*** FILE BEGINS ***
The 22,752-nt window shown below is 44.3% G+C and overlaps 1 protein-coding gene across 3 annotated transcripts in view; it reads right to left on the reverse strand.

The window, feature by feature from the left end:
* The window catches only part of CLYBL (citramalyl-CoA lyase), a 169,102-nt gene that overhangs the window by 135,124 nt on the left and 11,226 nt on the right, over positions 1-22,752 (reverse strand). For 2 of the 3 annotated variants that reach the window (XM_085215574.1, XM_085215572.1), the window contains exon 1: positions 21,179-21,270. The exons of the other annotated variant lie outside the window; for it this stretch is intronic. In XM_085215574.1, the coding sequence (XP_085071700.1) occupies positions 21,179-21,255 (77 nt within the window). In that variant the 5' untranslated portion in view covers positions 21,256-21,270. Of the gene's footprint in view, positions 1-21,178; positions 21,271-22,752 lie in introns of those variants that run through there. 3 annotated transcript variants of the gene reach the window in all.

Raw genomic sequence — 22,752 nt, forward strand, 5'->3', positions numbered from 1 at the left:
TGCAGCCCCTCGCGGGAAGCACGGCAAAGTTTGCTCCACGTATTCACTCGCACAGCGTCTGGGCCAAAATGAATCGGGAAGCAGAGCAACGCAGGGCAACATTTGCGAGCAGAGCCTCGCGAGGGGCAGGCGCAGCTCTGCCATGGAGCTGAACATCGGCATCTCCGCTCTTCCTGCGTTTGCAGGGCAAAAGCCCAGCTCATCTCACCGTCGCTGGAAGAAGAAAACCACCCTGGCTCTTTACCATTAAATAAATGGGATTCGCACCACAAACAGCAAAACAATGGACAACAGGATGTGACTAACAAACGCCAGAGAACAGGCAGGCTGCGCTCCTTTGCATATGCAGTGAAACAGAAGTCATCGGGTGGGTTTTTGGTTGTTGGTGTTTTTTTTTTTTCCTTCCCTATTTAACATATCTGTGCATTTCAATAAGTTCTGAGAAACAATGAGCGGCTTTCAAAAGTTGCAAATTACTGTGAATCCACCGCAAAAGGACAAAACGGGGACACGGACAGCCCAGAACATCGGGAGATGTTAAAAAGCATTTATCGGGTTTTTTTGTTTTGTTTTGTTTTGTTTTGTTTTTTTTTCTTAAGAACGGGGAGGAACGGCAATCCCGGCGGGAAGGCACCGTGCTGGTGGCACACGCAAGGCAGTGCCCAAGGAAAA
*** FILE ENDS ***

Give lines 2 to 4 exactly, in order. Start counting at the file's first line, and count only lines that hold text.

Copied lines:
The window, feature by feature from the left end:
* The window catches only part of CLYBL (citramalyl-CoA lyase), a 169,102-nt gene that overhangs the window by 135,124 nt on the left and 11,226 nt on the right, over positions 1-22,752 (reverse strand). For 2 of the 3 annotated variants that reach the window (XM_085215574.1, XM_085215572.1), the window contains exon 1: positions 21,179-21,270. The exons of the other annotated variant lie outside the window; for it this stretch is intronic. In XM_085215574.1, the coding sequence (XP_085071700.1) occupies positions 21,179-21,255 (77 nt within the window). In that variant the 5' untranslated portion in view covers positions 21,256-21,270. Of the gene's footprint in view, positions 1-21,178; positions 21,271-22,752 lie in introns of those variants that run through there. 3 annotated transcript variants of the gene reach the window in all.

Raw genomic sequence — 22,752 nt, forward strand, 5'->3', positions numbered from 1 at the left: